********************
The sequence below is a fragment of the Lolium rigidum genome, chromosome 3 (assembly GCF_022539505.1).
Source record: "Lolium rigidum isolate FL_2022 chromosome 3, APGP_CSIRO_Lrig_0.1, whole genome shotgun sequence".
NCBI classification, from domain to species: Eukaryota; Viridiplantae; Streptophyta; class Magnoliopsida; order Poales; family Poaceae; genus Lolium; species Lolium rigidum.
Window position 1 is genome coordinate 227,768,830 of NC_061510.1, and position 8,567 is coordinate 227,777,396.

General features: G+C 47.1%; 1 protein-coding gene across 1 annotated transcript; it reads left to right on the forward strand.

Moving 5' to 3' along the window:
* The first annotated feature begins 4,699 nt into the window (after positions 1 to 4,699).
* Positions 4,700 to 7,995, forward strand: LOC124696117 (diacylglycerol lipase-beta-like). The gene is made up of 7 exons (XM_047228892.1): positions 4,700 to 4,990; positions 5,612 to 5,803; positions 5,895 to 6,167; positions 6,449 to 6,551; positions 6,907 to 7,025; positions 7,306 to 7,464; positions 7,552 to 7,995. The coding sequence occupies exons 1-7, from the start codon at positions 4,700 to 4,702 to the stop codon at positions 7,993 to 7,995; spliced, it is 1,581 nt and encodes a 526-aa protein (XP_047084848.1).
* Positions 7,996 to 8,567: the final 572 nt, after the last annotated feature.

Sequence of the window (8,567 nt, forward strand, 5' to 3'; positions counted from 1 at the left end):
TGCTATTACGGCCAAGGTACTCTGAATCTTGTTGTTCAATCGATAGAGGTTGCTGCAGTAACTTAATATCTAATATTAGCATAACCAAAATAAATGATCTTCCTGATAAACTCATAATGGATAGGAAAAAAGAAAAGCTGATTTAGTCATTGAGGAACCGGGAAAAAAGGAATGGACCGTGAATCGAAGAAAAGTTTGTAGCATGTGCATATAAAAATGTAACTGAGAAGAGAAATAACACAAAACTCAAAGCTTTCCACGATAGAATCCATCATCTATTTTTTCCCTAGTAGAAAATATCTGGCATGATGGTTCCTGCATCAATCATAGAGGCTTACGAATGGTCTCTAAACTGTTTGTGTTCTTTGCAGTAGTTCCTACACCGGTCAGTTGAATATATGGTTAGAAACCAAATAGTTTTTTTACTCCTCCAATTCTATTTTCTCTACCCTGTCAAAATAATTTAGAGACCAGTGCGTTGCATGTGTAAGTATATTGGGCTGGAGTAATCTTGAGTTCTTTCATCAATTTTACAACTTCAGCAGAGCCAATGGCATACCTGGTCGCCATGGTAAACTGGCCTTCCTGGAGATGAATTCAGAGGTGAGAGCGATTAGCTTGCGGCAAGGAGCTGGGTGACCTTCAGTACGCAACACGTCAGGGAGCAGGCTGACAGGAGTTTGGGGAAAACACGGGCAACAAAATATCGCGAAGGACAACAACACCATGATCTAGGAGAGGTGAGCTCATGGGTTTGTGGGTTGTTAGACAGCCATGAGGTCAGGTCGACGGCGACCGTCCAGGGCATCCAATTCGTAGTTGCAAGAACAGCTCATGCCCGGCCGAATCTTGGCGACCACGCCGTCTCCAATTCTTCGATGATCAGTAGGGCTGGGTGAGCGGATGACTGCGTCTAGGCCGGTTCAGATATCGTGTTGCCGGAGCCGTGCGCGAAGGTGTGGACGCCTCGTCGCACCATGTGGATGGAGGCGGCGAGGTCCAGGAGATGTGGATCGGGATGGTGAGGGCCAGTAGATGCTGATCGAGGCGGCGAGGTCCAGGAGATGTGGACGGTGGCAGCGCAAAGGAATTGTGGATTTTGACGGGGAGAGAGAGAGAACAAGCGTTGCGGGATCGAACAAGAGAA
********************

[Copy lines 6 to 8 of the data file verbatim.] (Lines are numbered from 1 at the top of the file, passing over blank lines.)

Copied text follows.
Moving 5' to 3' along the window:
* The first annotated feature begins 4,699 nt into the window (after positions 1 to 4,699).
* Positions 4,700 to 7,995, forward strand: LOC124696117 (diacylglycerol lipase-beta-like). The gene is made up of 7 exons (XM_047228892.1): positions 4,700 to 4,990; positions 5,612 to 5,803; positions 5,895 to 6,167; positions 6,449 to 6,551; positions 6,907 to 7,025; positions 7,306 to 7,464; positions 7,552 to 7,995. The coding sequence occupies exons 1-7, from the start codon at positions 4,700 to 4,702 to the stop codon at positions 7,993 to 7,995; spliced, it is 1,581 nt and encodes a 526-aa protein (XP_047084848.1).